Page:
Cinco de Mayo, the fifth day of May in Spanish calendar, is the most colourful festival in Mexico. It marks the anniversary of the battle of Puebla. It is celebrated with pomp and grandeur throughout the Mexican city of Puebla. The commemorate the historic military triumph over Napoleon III and his French forces in 1862.
The battle dates back to an era of extreme unrest and chaos in Mexican history. After gaining independence from Spain through a bloody struggle, the country was reeling under a spell of continuous civil unrest, power struggle and feudal infights. Its economy lay in ruins. Debts from powerful countries like France, Spain and the USA were mounting at an alarming rate, without any prospect of repayment.
France eyed this as an opportunity to extend its colonial supremacy and curb the domineering tendencies of the United States in North America. On the pretext of recovering money, they sought to put a relative of Napoleon III at the helm of power with the support of several wealthy landowners of the region.
Things took a heady turn as a result of this. On 5th May 1862, an ill-equipped Mexican force comprehensively defeated the French army at the Battle of Puebla on the southeastern outskirts of Mexico City, under the leadership of General Ignacio Zaragoza. Hordes of French soldiers lost their lives. Though it took two more years for the French to be finally driven out, the battle of Puebla emerged as a shining reminder of the Mexican struggle for independence and sovereignty.
Cinco de Mayo Celebrations
Today, Cinco de Mayo is somewhat of a regional holiday in Spain, its celebrations being centred mostly in and around the city of Puebla. Visitors would surely be impressed by what they come to see! A food and culture lesson by itself clubbed with an all-out Mexican heritage celebration, this festival defines the victory of the underdogs against a formidable French force.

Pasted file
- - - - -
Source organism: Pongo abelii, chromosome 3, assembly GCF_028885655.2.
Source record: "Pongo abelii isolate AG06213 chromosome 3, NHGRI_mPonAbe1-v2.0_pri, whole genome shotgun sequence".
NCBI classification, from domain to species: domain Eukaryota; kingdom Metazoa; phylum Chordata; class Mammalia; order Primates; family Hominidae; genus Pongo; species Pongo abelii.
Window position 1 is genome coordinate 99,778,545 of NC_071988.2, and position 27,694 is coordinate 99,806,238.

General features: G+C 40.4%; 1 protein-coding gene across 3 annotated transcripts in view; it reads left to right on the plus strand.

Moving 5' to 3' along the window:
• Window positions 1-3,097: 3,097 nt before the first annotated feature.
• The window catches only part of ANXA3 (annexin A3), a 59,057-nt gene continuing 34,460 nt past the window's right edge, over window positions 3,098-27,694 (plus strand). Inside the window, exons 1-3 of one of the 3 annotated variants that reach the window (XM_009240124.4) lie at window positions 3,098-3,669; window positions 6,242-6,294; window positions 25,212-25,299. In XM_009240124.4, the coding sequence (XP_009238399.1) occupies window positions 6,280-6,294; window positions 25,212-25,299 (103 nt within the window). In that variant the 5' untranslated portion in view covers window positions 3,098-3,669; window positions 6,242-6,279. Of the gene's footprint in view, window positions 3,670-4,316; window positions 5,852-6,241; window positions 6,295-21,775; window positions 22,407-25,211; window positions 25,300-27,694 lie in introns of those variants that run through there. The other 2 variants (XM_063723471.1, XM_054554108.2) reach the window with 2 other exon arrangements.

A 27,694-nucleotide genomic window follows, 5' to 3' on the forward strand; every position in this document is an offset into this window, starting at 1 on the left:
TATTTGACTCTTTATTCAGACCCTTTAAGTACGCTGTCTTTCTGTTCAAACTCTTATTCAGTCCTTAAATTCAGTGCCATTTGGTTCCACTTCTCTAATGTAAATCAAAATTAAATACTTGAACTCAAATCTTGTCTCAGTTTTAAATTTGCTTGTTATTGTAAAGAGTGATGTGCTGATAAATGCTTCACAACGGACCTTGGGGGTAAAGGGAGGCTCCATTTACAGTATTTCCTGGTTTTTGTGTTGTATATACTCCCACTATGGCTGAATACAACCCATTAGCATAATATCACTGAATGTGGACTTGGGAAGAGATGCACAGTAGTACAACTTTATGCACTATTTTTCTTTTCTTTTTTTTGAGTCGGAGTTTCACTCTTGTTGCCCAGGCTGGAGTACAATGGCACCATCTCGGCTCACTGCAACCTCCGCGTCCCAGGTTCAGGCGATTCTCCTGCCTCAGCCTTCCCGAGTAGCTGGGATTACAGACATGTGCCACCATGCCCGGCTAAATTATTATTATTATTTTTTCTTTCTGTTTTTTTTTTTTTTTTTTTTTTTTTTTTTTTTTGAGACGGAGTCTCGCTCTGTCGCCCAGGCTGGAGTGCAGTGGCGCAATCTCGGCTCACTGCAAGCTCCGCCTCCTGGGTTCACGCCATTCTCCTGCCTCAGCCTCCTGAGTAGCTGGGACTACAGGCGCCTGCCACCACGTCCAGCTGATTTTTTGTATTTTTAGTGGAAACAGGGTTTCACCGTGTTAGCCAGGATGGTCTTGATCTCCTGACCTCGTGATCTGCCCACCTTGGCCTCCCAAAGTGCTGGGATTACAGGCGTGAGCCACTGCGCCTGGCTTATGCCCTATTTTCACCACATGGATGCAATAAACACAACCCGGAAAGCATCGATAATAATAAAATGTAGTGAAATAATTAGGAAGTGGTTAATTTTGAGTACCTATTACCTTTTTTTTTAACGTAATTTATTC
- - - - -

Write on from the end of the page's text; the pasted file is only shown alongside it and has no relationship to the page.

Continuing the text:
Red, white and green are mandatory colours for all the festive decorations. Mexican folk music is played at every household and street corner, often accompanied by traditional Mexican dancing. Huge processions with tableaus rule the streets, with people dressed up as French and Mexican soldiers. Roadside shacks over-brim with patriotic costumes mingled with the aroma of famous Mexican spices wafting from the food kiosks. Public re-enactments of the battles showcasing the bravery of the patriotic Mexican troupes are also a major crowd-puller.
Don’t just miss to bring your camera as the festivities are quite lively and colourful! For the travellers, Pueblo offers a wide range of accommodations to suit every pocket. The Casareyna hotel and Hotel La Purificadora are great options if you want to taste of a bygone era. In recent times, celebrations have also gained a lot of popularity in parts of the United States having heavy Mexican population.